1. What is Stokes' Theorem?

Stokes' Theorem is a mathematical theorem that relates the line integral of a vector field over a closed curve to the surface integral of the curl of the vector field over the surface bounded by the curve.

2. How is Stokes' Theorem used to calculate the line integral of a vector field?

Stokes' Theorem allows us to calculate the line integral of a vector field over a closed curve by instead calculating the surface integral of the curl of the vector field over the surface bounded by the curve. This can often be a simpler calculation to perform.

3. What is the significance of symmetry in calculating the line integral using Stokes' Theorem?

Symmetry plays a crucial role in using Stokes' Theorem to calculate line integrals. If the surface over which the curl of the vector field is being integrated has a high degree of symmetry, the calculation can be greatly simplified by taking advantage of that symmetry.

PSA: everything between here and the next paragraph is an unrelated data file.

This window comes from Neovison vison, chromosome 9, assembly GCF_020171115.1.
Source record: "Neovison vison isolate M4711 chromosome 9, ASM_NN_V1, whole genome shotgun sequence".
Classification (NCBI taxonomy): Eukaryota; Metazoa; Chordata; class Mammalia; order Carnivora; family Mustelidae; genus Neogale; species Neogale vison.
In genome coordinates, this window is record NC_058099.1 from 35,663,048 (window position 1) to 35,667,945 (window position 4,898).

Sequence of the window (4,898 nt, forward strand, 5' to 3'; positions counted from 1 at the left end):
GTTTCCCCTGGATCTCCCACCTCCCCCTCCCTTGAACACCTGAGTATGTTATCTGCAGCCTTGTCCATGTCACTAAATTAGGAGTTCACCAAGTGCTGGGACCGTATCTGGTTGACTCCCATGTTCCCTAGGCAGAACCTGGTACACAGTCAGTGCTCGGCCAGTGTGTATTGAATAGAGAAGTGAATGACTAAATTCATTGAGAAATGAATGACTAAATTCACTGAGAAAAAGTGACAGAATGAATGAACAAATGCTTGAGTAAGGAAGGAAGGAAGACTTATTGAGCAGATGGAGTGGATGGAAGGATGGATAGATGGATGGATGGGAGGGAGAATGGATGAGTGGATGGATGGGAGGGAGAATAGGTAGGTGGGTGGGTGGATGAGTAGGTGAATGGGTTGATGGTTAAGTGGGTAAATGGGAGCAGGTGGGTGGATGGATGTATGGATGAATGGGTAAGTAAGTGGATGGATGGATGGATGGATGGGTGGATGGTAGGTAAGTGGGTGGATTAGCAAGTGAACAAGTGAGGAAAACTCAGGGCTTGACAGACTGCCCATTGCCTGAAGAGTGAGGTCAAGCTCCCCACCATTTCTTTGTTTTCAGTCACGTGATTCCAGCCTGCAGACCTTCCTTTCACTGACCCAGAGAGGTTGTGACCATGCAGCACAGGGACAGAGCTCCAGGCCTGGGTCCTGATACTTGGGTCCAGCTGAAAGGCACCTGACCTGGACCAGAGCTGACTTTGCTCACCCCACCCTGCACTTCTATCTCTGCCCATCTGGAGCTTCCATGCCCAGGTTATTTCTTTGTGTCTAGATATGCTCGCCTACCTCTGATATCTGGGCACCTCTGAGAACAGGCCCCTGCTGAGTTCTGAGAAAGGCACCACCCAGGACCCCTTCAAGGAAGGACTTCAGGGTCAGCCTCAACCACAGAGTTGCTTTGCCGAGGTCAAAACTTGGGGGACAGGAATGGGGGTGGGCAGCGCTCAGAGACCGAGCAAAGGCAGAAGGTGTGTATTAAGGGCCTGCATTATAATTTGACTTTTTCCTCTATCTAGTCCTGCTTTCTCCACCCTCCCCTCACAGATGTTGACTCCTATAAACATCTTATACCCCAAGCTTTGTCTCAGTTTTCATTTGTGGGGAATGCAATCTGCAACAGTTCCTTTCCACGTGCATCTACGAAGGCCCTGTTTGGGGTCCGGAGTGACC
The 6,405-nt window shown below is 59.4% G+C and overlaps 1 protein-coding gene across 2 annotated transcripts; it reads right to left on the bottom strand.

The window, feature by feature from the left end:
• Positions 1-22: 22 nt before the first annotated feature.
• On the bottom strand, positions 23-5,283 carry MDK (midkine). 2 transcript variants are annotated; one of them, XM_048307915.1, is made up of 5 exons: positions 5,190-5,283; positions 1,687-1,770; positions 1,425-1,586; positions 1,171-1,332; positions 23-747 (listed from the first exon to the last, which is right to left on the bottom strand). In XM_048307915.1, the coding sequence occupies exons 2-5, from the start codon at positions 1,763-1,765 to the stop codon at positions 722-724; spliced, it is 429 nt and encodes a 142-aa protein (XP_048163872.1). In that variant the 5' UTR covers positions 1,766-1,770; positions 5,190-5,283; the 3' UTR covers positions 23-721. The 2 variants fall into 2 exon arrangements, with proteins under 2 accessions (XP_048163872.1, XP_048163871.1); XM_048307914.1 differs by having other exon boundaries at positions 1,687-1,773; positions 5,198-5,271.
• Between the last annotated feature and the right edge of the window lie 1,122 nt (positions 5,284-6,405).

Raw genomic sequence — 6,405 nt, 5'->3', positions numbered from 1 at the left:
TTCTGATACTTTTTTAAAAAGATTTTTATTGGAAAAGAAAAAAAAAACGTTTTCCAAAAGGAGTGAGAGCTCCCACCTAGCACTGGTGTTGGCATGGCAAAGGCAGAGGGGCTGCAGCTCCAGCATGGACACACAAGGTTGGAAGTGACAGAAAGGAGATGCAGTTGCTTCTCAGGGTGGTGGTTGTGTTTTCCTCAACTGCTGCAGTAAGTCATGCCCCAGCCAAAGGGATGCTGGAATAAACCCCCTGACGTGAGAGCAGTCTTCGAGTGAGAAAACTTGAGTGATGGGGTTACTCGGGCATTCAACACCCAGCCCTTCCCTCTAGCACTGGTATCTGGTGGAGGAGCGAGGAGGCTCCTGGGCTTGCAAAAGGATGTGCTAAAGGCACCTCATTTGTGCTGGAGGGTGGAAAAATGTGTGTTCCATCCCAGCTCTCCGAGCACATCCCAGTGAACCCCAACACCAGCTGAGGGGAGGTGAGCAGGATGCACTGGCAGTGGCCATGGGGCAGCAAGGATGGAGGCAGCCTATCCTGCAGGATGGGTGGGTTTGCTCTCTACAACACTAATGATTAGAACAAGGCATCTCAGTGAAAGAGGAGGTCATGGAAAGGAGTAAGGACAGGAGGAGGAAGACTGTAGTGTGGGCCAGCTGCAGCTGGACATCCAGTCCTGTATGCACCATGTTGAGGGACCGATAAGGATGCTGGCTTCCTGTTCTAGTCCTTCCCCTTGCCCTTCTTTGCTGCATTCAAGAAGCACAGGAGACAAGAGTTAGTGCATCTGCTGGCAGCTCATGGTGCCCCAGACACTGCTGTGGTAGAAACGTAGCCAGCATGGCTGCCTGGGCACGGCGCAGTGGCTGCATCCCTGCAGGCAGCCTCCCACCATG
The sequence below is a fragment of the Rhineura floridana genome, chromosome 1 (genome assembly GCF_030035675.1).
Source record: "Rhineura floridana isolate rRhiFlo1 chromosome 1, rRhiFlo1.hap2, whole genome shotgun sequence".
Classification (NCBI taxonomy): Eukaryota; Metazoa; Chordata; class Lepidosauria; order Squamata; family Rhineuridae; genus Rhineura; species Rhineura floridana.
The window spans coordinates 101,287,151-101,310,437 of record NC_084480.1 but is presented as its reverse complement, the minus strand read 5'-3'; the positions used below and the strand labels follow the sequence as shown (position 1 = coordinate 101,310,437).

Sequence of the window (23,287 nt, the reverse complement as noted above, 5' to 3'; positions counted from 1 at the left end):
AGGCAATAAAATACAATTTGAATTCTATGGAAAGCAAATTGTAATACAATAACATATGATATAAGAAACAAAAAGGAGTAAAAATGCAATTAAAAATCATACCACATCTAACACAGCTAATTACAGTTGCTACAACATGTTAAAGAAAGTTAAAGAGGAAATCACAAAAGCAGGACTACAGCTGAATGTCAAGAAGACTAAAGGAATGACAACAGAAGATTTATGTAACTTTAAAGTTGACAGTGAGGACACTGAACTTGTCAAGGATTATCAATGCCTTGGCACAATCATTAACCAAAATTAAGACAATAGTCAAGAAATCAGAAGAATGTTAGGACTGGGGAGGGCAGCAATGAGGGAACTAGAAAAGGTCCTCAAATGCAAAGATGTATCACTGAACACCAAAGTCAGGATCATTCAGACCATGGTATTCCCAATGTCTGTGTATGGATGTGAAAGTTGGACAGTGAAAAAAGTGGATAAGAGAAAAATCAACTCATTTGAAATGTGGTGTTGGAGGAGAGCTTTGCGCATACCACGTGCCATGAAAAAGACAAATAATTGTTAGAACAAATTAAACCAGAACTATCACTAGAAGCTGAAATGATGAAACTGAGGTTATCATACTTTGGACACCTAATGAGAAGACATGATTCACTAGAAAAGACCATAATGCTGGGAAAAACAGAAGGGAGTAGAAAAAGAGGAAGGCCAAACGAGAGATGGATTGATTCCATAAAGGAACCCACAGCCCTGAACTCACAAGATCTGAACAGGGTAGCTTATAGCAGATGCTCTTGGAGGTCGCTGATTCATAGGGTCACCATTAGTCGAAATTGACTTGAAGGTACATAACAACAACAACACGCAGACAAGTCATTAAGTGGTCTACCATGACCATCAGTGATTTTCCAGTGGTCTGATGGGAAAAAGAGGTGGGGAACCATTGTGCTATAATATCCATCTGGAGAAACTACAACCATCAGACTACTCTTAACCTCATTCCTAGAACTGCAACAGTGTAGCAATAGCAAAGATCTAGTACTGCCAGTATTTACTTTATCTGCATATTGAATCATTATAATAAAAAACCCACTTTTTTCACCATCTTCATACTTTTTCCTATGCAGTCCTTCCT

4. Can Stokes' Theorem be used to calculate line integrals over open curves?

No, Stokes' Theorem only applies to closed curves. To calculate line integrals over open curves, the Fundamental Theorem of Calculus for Line Integrals must be used.

5. Are there any limitations to using Stokes' Theorem to calculate line integrals?

Stokes' Theorem can only be used for line integrals of vector fields in three-dimensional space. It also requires the curve and surface to be smooth and continuously differentiable. Additionally, the curve must be closed and the surface must be bounded by the curve.